I learn almost every day about something I previously knew very little about. Learning is exciting. I find new teachers, whether they’re authors, podcast hosts, speakers, whatever. I find new topics to explore.
It’s endless, which is fun most of the time. But sometimes it makes me sad, because I simply don’t have the time to learn about all the things I want to learn about.
An example of something I’d love to learn about
Let’s take the most recent example: storytelling. I listened to Tim Ferriss interview Jon Favreau on his podcast recently. Jon Favreau talked a lot about Joseph Campbell, the father of American mythology. I’m mildly embarrassed to admit that I hadn’t heard of Joseph Campbell before the interview. Or if I had heard of him, I certainly didn’t remember.
Jon Favreau went on, in some detail, about the nature of storytelling, and how much time he himself invested in learning that craft. Joseph Campbell’s name came up repeatedly. Joseph Campbell distilled and described an age old, universal story structure. Favreau uses this structure when writing his movies.
My interest in storytelling was already piqued. Then I listened to Jeff Goins interview Donald Miller on his podcast. Donald Miller is also interested in storytelling. While Joseph Campbell’s name didn’t come up, Miller discussed his passion for helping businesses communicate about their brand through telling stories.
Another example of something I want to explore
Walt Disney. Two unrelated events pushed me in this direction. First, I received a BookBub email with a deal for a Walt Disney biography, Disney by Rees Quinn. Second, in the Jeff Goins podcast with Donald Miller, Jeff admitted he just read a biography of Disney, and really liked the part describing Walt Disney’s commitment to his amusement parks.
I have an eight and a half month old son. I know he’s going to get into Disney stuff. It’s inevitable. Disney stories are some of the best known, most highly regarded stories in our popular culture. I would love to know more about Walt Disney, both the man and how he started his company. I would love to know more about the Disney movies, how they were first told, how they were captured on film. Two separate events converged (the BookBub email and the Jeff Goins podcast), and now my interest is piqued.
Only so much time in the day
If storytelling was the only thing on my docket, in terms of stuff I want to learn more about, then great. I’d carve out some time, pick up a Joseph Campbell book, likely pick up a Donald Miller book, and dive right in. The same is true if I only wanted to learn more about Walt Disney. Not only do I want to learn about both these things, but I’m already exploring other new things as is.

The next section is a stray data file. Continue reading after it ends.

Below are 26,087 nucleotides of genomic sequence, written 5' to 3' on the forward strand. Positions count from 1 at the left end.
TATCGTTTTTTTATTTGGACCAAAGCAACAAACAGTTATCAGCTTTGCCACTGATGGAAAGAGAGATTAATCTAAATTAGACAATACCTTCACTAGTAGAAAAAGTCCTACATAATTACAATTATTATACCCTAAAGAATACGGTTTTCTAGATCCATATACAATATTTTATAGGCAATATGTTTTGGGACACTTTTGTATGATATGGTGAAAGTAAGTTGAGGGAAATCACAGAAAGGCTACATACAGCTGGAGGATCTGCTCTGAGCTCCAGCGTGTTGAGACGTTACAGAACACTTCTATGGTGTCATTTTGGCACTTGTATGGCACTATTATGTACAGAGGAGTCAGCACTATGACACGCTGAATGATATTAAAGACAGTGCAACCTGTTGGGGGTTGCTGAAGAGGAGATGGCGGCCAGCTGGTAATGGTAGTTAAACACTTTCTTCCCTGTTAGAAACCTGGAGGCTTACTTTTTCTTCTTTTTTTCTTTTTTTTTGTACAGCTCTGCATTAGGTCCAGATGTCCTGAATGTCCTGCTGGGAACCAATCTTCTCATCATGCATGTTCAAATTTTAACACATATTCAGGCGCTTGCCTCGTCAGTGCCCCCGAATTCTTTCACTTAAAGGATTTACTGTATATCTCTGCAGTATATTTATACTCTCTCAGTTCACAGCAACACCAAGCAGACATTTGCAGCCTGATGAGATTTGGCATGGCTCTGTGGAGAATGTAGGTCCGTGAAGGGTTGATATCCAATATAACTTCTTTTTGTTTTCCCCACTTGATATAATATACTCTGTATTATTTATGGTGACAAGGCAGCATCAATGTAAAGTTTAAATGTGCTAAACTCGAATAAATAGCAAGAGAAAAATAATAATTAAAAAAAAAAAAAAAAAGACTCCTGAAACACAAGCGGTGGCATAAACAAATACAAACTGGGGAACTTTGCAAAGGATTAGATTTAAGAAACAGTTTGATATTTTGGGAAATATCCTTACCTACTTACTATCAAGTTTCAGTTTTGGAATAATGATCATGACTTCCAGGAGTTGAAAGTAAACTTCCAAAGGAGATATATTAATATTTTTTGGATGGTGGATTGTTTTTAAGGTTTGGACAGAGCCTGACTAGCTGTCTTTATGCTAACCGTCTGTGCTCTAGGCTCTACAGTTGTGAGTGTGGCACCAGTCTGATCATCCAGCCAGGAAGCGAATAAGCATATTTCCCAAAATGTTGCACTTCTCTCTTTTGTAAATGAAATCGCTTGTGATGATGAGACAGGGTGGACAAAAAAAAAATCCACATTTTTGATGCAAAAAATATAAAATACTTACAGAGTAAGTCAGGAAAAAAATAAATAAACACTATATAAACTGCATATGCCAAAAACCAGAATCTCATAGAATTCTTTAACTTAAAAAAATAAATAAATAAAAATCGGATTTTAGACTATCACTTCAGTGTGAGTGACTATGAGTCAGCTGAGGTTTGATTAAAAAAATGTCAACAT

I have a day job. I have a long commute to and from work. I have an eight and a half month old son. I have a wife. We’re buying a house, and we’re currently in the middle of an elongated moving process. And I have to sleep, nearly a full eight hours every night or things don’t go so smoothly for me. How am I supposed to fit everything in?
List of what I don’t know keeps growing
I appreciate the whole “unknown unknown” idea. I’m slowly moving things out of the “unknown unknown” bucket into the “known unknown” bucket. And then even more slowly, I’m moving things from “known unknown” to “known known”.
For instance, with storytelling, I appreciated there was an art to it. I just didn’t realize how thoroughly that art has been investigated, and how many followers those original investigators have. Think of Joseph Campbell as the investigator. Not only is Jon Favreau a committed follower. George Lucas is also a huge fan. The tree grows further and further, with a whole discipline built around storytelling. I didn’t realize that.
With Walt Disney, I know there are tons of details about his life and his company that I don’t know. I also know that some of the stuff I would learn about Disney would send me down even more rabbit holes. That’s how this unwinding process works. The list of what I don’t know keeps growing.
Importance of prioritization
Unfortunately, as the list of what I don’t know grows, time doesn’t grow with it. Time keeps shrinking. What a bummer.
That’s okay, though. The answer is to prioritize, to identify which knowledge gaps, when filled, will offer me the most satisfaction. That’s an art in itself, the prioritization.
Another solution is to find the best ways to learn new things. With storytelling, maybe it’s best to listen to a few more podcasts, rather than diving into a series of books. Or maybe it’s best to watch an interview or lecture on YouTube. I don’t know. But there’s clear value in finding the most efficient ways of learning or improving, ways that depend on the topic at hand.
The point is I shouldn’t be sad about all the stuff I don’t know that will take time for me to learn. Fortunately the sadness is fleeting. It quickly turns into excitement about finding the next source of information. It’s never-ending, but in a weird way, it’s refreshing. I certainly shouldn’t ever be bored.